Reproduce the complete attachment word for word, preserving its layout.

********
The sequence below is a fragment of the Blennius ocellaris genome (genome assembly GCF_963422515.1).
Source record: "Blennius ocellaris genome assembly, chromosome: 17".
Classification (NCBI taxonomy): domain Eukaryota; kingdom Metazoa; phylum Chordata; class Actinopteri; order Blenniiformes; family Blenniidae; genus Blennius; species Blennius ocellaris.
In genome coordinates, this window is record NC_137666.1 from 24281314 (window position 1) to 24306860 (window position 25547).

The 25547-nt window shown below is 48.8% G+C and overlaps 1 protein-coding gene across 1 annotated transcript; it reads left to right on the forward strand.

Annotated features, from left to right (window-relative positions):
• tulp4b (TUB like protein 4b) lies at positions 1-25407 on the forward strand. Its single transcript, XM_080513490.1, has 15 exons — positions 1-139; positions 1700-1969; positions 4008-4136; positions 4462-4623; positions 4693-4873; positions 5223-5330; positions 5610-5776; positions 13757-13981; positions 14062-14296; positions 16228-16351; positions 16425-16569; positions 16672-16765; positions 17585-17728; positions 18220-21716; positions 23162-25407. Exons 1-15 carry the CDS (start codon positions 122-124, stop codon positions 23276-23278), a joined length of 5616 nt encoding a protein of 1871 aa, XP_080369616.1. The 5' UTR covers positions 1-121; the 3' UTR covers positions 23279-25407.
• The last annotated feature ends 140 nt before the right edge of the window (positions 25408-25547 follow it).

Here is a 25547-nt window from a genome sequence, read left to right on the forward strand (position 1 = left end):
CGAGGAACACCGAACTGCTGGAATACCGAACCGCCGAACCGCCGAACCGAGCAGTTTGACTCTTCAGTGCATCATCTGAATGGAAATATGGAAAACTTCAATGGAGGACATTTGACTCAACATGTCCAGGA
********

The sequence below is a fragment of the Blennius ocellaris genome (genome assembly GCF_963422515.1).
Source record: "Blennius ocellaris genome assembly, chromosome: 17".
Classification (NCBI taxonomy): domain Eukaryota; kingdom Metazoa; phylum Chordata; class Actinopteri; order Blenniiformes; family Blenniidae; genus Blennius; species Blennius ocellaris.
In genome coordinates, this window is record NC_137666.1 from 24281314 (window position 1) to 24306860 (window position 25547).

The 25547-nt window shown below is 48.8% G+C and overlaps 1 protein-coding gene across 1 annotated transcript; it reads left to right on the forward strand.

Annotated features, from left to right (window-relative positions):
• tulp4b (TUB like protein 4b) lies at positions 1-25407 on the forward strand. Its single transcript, XM_080513490.1, has 15 exons — positions 1-139; positions 1700-1969; positions 4008-4136; positions 4462-4623; positions 4693-4873; positions 5223-5330; positions 5610-5776; positions 13757-13981; positions 14062-14296; positions 16228-16351; positions 16425-16569; positions 16672-16765; positions 17585-17728; positions 18220-21716; positions 23162-25407. Exons 1-15 carry the CDS (start codon positions 122-124, stop codon positions 23276-23278), a joined length of 5616 nt encoding a protein of 1871 aa, XP_080369616.1. The 5' UTR covers positions 1-121; the 3' UTR covers positions 23279-25407.
• The last annotated feature ends 140 nt before the right edge of the window (positions 25408-25547 follow it).

Here is a 25547-nt window from a genome sequence, read left to right on the forward strand (position 1 = left end):
CGAGGAACACCGAACTGCTGGAATACCGAACCGCCGAACCGCCGAACCGAGCAGTTTGACTCTTCAGTGCATCATCTGAATGGAAATATGGAAAACTTCAATGGAGGACATTTGACTCAACATGTCCAGGA